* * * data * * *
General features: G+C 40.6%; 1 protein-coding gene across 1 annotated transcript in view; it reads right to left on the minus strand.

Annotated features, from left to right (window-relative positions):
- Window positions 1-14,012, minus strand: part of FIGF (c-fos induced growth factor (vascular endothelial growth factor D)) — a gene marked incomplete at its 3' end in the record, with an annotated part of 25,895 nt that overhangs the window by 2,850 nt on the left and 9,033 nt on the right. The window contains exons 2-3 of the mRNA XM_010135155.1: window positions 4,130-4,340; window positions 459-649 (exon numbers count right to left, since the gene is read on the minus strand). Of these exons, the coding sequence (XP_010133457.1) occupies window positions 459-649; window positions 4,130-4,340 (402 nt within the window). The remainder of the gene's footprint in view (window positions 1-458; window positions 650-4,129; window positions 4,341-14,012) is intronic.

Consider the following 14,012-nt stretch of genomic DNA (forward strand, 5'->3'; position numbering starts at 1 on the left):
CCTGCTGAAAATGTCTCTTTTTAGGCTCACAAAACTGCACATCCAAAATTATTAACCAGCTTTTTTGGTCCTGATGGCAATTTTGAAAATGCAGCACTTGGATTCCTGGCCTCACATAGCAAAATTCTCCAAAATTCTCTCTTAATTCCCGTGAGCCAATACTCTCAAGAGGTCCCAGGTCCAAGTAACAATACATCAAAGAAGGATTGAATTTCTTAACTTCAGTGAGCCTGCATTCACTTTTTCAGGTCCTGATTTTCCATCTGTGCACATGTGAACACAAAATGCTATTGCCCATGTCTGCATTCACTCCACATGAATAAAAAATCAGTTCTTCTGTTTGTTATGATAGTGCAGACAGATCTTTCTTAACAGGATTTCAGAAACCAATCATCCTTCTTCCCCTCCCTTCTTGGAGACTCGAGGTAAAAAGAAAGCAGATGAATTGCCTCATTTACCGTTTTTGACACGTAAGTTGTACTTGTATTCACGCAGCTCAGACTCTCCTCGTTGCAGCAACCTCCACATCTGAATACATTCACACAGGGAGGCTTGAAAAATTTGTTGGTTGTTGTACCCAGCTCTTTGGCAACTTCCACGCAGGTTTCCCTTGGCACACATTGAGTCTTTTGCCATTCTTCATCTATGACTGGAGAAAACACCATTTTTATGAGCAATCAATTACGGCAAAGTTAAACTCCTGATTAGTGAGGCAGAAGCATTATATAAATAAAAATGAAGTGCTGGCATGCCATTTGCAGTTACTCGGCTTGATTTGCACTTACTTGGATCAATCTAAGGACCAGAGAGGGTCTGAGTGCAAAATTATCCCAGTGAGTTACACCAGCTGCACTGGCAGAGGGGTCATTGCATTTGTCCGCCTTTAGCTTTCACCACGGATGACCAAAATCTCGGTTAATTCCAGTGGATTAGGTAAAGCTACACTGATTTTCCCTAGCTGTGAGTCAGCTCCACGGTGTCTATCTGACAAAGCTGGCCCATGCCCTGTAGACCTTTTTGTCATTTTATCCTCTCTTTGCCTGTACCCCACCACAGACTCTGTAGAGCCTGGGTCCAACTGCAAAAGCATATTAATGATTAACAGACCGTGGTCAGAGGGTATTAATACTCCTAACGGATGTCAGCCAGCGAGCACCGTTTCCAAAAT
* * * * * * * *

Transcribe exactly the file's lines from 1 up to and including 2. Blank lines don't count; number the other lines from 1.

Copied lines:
General features: G+C 40.6%; 1 protein-coding gene across 1 annotated transcript in view; it reads right to left on the minus strand.

Annotated features, from left to right (window-relative positions):